“Ah!” Beaufort shouted and pulled the money back up above his head. “This is hard earned cash! Show me something you’ve painted.”
Dryden gripped the rail for support. Right there was all the money he needed to paint the whole coast and interior of Michigan. But all he had to show was the portrait of the German tourists.
“I have a painting, but it’s really not representative of my true style.”
“Don’t you have a website?”
“Yes but it’s not updated.”
“Then show me the painting.”
“It’s kind of a…”
“Stop stalling and show me!”
“How about we get a drink?”
“Show me the painting and then we drink.”
The ferry pitched down another trough, deeper than before. Dryden turned away from the cold wind “Ok.”
With every step they took together Dryden’s heart swelled. Back at the Arts Institute, his classmates were openly jealous about this brushwork. His professors openly praised his technique. But the faculty always wondered why he chose to paint the subjects he did. He picked the ordinary, and not in a way that showed he was discovering the beauty in everyday objects. He picked the most ordinary orange in the bowl, the most average roomful of people, the awkward models to paint. He could render them exactly as they were, but never brought more to his paintings than that. And even if Dryden was aware of how brilliant his painted replicas were, he never understood why they were mystified by his choice of subject.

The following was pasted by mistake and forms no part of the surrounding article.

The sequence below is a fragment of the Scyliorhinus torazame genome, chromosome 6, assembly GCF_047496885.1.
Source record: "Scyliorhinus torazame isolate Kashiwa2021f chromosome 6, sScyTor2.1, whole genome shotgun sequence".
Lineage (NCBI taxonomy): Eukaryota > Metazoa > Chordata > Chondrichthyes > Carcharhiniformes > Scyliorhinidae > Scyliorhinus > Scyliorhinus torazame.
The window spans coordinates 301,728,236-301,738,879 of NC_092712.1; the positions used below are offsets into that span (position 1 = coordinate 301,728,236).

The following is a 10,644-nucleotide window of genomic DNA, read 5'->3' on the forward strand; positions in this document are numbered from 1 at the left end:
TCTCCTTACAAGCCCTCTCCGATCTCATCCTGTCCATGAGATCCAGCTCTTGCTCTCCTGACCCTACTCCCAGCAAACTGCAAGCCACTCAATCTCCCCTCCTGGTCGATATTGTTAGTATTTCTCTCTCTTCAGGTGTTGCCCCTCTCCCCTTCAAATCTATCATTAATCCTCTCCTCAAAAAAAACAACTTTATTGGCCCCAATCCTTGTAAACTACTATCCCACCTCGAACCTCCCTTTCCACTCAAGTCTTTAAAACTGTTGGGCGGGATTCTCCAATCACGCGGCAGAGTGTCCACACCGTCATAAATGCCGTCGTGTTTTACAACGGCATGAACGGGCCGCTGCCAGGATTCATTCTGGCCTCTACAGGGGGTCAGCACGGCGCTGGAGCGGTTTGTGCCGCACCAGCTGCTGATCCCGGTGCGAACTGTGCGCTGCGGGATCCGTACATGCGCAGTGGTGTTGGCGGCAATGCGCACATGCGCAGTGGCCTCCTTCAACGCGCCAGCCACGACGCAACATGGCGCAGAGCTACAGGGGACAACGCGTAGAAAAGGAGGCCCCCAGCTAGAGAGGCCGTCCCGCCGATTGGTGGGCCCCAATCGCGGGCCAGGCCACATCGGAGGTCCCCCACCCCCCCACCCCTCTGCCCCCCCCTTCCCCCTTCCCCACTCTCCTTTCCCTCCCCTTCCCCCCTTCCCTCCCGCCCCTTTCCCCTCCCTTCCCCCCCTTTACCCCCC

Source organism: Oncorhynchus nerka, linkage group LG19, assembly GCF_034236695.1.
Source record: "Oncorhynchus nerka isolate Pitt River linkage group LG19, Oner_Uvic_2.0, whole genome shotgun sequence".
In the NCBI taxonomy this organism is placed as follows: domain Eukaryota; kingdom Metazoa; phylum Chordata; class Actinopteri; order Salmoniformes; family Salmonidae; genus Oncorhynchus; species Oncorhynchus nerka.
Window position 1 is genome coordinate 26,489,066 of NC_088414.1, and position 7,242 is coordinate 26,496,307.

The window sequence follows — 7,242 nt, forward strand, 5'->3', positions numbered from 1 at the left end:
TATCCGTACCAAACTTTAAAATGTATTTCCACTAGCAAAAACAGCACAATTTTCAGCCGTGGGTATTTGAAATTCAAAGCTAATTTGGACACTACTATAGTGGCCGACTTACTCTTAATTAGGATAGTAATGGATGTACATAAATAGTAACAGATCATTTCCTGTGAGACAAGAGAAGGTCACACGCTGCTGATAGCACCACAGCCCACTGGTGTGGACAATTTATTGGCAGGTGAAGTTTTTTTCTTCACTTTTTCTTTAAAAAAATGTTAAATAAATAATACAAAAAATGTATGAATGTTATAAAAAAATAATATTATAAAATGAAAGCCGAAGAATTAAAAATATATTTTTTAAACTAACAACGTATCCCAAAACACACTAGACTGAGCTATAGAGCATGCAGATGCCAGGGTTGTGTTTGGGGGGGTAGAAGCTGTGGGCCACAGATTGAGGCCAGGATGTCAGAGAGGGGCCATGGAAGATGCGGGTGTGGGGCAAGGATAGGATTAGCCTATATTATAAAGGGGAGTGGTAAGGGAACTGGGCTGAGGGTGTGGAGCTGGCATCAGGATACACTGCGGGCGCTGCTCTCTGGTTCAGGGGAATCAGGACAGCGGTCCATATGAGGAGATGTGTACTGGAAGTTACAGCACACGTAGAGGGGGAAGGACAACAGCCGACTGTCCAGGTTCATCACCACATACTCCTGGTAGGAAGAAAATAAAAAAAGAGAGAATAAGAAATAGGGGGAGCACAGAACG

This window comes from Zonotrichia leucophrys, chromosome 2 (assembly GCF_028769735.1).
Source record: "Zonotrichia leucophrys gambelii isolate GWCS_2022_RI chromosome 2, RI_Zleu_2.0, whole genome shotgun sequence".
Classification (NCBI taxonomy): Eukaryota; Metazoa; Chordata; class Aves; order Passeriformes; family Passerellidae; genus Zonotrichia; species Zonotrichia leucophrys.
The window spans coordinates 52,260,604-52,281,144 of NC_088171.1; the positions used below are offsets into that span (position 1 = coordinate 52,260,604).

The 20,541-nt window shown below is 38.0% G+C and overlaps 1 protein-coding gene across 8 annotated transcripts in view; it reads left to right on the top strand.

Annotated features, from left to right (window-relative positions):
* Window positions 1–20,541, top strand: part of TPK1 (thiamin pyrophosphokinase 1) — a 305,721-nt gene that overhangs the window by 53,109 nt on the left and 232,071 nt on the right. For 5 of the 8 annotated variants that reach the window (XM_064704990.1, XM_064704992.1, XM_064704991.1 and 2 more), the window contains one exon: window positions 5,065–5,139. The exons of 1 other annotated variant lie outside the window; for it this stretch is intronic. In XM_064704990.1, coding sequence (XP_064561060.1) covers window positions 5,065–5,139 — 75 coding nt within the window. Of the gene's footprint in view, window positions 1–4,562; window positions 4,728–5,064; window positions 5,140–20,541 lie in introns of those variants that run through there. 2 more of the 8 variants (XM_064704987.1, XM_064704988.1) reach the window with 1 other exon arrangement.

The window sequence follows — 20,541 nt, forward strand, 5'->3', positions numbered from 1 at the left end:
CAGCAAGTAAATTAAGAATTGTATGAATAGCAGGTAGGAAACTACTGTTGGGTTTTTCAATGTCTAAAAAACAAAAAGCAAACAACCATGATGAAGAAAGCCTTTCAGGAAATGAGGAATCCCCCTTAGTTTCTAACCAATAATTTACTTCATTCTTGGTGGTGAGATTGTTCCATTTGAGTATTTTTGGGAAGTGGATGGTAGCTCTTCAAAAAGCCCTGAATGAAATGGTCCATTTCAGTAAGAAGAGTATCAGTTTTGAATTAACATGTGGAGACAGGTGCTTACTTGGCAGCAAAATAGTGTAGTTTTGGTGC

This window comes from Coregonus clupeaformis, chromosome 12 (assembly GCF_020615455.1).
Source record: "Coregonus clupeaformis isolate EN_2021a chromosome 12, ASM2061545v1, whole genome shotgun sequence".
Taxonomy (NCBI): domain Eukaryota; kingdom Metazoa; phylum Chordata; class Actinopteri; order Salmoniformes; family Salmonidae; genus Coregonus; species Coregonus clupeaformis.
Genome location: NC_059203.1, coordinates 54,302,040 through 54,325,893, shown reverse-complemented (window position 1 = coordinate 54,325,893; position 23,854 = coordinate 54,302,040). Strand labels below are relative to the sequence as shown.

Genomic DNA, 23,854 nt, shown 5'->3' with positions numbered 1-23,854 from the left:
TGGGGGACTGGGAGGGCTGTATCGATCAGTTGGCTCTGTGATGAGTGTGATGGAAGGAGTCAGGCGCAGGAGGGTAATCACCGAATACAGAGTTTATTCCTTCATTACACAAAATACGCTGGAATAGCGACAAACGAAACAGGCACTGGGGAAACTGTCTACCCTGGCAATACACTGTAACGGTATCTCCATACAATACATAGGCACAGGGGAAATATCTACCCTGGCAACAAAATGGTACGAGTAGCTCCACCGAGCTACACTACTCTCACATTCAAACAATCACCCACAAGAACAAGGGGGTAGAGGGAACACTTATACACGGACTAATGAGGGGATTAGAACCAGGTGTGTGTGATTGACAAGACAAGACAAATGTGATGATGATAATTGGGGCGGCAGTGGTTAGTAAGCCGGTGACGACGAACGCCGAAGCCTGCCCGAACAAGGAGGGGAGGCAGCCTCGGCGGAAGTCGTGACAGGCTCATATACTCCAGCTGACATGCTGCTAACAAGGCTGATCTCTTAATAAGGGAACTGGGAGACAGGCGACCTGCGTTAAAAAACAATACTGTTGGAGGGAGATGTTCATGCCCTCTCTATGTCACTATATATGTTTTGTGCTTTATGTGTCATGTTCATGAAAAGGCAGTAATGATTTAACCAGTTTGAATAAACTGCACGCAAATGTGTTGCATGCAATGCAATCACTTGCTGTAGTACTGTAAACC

In the heart of the ferry hold squatted a room of wide lockers, designed to transport luggage and cargo from the west to east and vice versa. Dryden pulled the oil cloth off the canvas with flare to reveal a portrait of the German family. He beamed at it, the stippling and blending, face burning with a wide grin. His technique was still as sharp as it was during his final critique at art school. He looked up at his audience. Beaufort squinted at it. He blinked and shook his head. He rubbed his eyes.